‘I Believed in the U.S. But That Turned Out to Be Such a Big Mistake’
An Afghan journalist in hiding in Kabul talks about what it’s like in the capital city as the Taliban seize control.
On Sunday, as the Taliban moved into the capital city of Kabul with stunning speed, President Ashraf Ghani fled the country − a sign the Afghanistan government is on the verge of complete collapse. Nearly 20 years after the U.S. invaded Afghanistan in the wake of Sept. 11, the State Department is burning classified documents and scrambling to evacuate embassy employees. The Kabul airport is reportedly under attack.

We reached an Afghan journalist who has worked with American media outlets. Now in hiding with his family, the journalist, who asked not to be identified to protect his safety, described a city where fearful citizens are both shocked by the sudden turn of events − and bitterly disappointed by the Biden administration’s decision to pull out of Afghanistan.

There’s a lot of panic and fear in the city. There is a curfew, so it’s completely empty and quiet in the streets of Kabul right now.

So many journalists are calling me. I’m scared for their lives. It’s the worst night of my life for me and thousands of others.

It turned out to be against the expectations of everybody. We thought the Americans would not ditch us, which seems to be the case right now.

We could never have imagined and believed that this would happen. We could never imagine we could be betrayed so badly by the U.S. The feeling of betrayal… I dedicated my life to the [American] values.

There was a lot of promise, a lot of assurance. A lot of talk about values, a lot of talk about progress, about rights, about women’s rights, about freedom, about democracy. That all turned out to be hollow.

Had I known that this commitment was temporary, I wouldn't have risked my life. I could have left Kabul or stayed and not [pushed for freedom of the press in Afghanistan] at all. I would've had the freedom to go anywhere in Afghanistan. But right now, I'm just talking to you from hiding. This is the first time I'm experiencing this in my life.

I’m trying to find a way to leave. I’ve probably got like a big target on my back. If I said “I'm not scared,” I would be lying.

People here are shocked [by the U.S. pulling out of Afghanistan]. They never could imagine they would do this. If they abandon us, probably thousands of people would be killed. And you know no longer would the U.S. have the moral authority to go places to say, “We believe in human rights. We fight for human rights and democracy.”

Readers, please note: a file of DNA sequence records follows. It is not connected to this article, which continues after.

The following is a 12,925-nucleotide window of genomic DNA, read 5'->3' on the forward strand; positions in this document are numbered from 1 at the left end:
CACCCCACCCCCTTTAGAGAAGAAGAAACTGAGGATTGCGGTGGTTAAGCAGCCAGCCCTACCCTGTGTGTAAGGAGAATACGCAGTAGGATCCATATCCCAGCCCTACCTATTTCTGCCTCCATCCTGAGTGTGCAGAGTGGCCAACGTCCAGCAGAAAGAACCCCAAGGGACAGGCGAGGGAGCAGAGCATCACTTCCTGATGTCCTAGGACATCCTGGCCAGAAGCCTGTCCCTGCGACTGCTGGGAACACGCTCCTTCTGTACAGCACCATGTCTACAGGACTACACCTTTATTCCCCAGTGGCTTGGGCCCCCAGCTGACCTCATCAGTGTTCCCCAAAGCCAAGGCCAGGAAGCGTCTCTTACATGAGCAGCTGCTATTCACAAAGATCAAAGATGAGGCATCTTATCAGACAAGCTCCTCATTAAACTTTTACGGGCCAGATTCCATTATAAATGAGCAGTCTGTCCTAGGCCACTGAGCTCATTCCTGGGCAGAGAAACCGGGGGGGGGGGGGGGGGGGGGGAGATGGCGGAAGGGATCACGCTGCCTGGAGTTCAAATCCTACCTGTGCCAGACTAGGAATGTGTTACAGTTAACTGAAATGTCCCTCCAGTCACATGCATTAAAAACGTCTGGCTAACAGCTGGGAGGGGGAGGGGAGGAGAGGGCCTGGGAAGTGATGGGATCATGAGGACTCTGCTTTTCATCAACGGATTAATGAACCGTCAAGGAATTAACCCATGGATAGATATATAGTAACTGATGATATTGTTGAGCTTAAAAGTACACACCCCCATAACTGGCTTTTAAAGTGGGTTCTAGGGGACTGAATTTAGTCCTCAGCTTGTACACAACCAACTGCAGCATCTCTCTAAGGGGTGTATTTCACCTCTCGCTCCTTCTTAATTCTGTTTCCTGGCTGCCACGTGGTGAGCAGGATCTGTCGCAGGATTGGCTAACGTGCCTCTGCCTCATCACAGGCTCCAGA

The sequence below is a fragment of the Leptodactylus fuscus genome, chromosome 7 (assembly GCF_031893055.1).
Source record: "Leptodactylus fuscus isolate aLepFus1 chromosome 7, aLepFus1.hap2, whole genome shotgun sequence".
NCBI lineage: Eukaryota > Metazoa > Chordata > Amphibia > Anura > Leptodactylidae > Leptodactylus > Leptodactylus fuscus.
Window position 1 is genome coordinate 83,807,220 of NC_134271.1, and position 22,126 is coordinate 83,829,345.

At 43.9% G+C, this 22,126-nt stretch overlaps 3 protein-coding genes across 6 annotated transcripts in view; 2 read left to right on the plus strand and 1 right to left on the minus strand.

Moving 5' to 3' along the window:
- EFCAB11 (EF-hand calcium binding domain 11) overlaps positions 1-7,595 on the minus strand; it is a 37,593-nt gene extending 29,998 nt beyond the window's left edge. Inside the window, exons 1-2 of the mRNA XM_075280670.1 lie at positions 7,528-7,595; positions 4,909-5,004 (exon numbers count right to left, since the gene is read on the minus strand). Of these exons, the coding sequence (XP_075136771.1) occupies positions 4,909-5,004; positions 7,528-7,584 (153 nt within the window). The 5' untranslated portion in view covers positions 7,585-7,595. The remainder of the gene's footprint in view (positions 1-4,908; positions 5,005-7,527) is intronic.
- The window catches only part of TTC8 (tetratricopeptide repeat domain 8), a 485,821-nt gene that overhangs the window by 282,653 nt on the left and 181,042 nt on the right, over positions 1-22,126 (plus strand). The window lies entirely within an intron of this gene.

I don't care if it's the Trump administration or the Biden administration. I believed in the U.S. But that turned out to be such a big mistake in my opinion.

[When the U.S. first invaded Afghanistan], there was a lot of hope.

I want the American lawmakers to know it’s not good to ditch your allies. This was the most irresponsible act, ever. It’s just like taking us and putting us before wolves.

The U.S. needs to be robust in terms of their actions. They need to be consistent and vigorous and say to the Taliban, ‘You cannot kill people.’ It needs to be communicated in a very vigorous and serious manner.

Would sending more U.S. troops help? Of course, it helps. I was really shocked when I heard the Taliban was in town. That was not part of the agreement.

Afghan journalists are able to broadcast, but not as much as they normally do. Many media outlets were out; even now, not all of them work. People have run to their houses, they’re staying in their houses.

I’ve left my destiny to the Almighty. Because I can no longer trust anybody.

n 日曜日、タリバンが首都カブールに驚くべき速さで進攻する中、アシュラフ・ガーニ大統領は国外に逃亡した-アフガニスタン政府が完全に崩壊する寸前であることを示している。米国が9月11日にアフガニスタンに侵攻してから約20年、国務省は機密文書を燃やし、大使館員を避難させるために奔走している。カブール空港は攻撃を受けていると伝えられている。